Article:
You've worked hard building your website. So why isn't anybody sticking around to read your content?
High bounce rates -- that is, a large percentage of visitors who fail to engage with more than one page on your site -- are a common problem plaguing small-business websites. A number of factors can contribute to the problem, but there are a number of easy solutions as well.
To determine whether your site needs help getting visitors to stick around longer, log in to your Google Analytics dashboard. If you see a bounce rate higher than 50 percent to 60 percent of your visitors, or an average time-on-site that's less than one minute, consider taking one or all of the following actions.
Experiment with multimedia.
Multimedia files tend to hold viewers' attention for longer. Your visitors might not sit down and read 2,000 word articles, but they may listen to all of the same content in a single visit if it's conveyed via video or audio.
Try experimenting with everything from embedded video clips to slideshow presentations to podcasts to image galleries. Measure the impact of these additions on your site's "stickiness" metrics to determine which techniques to use again.
Make your content more readable.
If you've ever stopped by a web page that consists of nothing more than a long, unbroken piece of dense text, you know how important readability is in attracting and keeping people on a website.
To make your content more readable, adopt the following techniques:
- Cut paragraphs so that they consist of no more than two to five sentences
- Use subheads to break up content into sections
- Add bullet or numbered lists when possible
- Bold or italicize key words and phrases
These tips might seem simple, but they create more elements on a page for your readers to engage with, and can significantly reduce your site's bounce rates.
Add internal links.
Another contributing factor to high bounce rates is the failure to present readers with multiple content options that might interest them. For example, suppose you land on a sports website looking for the answer to the question, "Who won the 1997 Super Bowl?" The page gives you the answer, but fails to provide links to supporting pages about star players Brett Favre, Reggie White and Desmond Howard -- all topics that may have interested you and kept you on the site longer. Instead, you get your information and leave, contributing to the site's high bounce rate.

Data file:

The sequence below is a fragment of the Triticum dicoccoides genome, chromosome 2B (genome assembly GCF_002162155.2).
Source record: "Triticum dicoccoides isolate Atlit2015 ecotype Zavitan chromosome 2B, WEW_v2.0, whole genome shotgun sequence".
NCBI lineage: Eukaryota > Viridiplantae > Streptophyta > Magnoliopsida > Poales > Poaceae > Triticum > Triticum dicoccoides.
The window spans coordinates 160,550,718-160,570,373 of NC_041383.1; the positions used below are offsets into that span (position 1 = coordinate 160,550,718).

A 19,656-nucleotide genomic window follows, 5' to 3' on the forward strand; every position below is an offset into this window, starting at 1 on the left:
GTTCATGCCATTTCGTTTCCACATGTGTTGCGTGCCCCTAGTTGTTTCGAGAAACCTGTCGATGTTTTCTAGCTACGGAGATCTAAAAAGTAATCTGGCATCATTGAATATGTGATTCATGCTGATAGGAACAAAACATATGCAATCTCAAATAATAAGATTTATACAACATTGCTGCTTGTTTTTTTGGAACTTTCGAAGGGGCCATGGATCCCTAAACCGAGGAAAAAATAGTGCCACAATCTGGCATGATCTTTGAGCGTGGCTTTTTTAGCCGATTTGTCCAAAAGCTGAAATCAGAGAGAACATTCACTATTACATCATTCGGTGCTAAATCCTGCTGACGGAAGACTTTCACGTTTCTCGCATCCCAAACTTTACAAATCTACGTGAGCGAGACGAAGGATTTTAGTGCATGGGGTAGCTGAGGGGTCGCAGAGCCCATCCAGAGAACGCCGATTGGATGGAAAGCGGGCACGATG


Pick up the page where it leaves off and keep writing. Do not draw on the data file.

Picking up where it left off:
One simple way to keep people on your site longer is to add internal links to other related pages throughout your site. Though these links also provide some search engine optimization (SEO) value, it's important to structure them with the goal of helping your readers find other information they'll like. Don't use this as an opportunity to keyword-stuff your links full of SEO phrases.
Install a 'Related Posts' plugin to your
On a similar note, if you run a company blog, consider adding a plugin like the WordPress Related Posts tool or Contextual Related Posts. Both of these tools automatically append a list of similar articles to the end of each of your blog posts, giving readers the opportunity to move on to other pages of your site.
If you do install one of these tools, don't simply adopt the default options. Test different headings ("You Might Also Like…" vs. "Related Posts") and display settings (lists of posts vs. image icons) to see which combinations make the biggest difference in reducing your bounce rate.
Prompt readers to action.
If you want readers to stick around on your site, ask them to do something for you. For example, you could:
- Suggest that readers check out a specific related post on your website
- Encourage them to leave comments at the end of your blog posts
- Direct them to free videos on your site
Remember, your website visitors can't read your mind. If you want them to take a specific action on your site to help reduce your bounce rate, don't hesitate to tell them.
These solutions should help improve your site's performance, but you may still need to do a thorough investigation of your site's analytics data to determine precisely where losses are occurring and how they can be prevented. With a bit of due diligence and experimentation, you should find ways to keep your visitors on your site longer.
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